There appears to have been an argument between the copy editors (sub-editors in the UK) on the NYT about whether Snowden more closely resembled a lawless marauding barbarian, in the way he went about getting the information he leaked, or was just a bit sly, like plaque building up in arteries. … But no, having mostly written about him as a hero, it was too much to expect the NYT to be objective.

The newspaper’s true sentiments were obvious from asking readers to wait until the twenty-sixth of twenty-nine paragraphs devoted to this story to say:

But that leaves open the question of how Mr. Snowden chose the search terms to obtain his trove of documents, and why, according to James R. Clapper Jr., the director of national intelligence, they yielded a disproportionately large number of documents detailing American military movements, preparations and abilities around the world.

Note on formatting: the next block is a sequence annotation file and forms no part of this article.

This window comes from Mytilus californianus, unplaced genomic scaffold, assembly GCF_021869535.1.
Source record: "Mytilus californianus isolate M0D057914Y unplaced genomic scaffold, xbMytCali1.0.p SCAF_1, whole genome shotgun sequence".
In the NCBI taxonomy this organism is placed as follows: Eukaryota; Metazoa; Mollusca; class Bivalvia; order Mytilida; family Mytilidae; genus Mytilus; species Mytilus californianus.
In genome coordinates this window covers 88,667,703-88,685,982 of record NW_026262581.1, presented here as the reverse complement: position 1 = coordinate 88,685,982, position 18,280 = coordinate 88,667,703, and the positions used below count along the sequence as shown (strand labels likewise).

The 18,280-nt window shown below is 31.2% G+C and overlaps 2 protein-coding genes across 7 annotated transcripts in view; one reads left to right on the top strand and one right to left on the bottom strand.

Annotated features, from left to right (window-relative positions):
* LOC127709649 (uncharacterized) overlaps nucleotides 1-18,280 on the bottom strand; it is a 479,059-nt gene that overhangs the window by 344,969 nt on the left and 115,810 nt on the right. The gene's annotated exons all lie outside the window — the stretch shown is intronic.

In his statement, Mr. Snowden denied any deliberate effort to gain access to any military information. “They rely on a baseless premise, which is that I was after military information,” Mr. Snowden said.

The head of the Defense Intelligence Agency, Lt. Gen. Michael T. Flynn, told lawmakers last week that Mr. Snowden’s disclosures could tip off adversaries to American military tactics and operations, and force the Pentagon to spend vast sums to safeguard against that.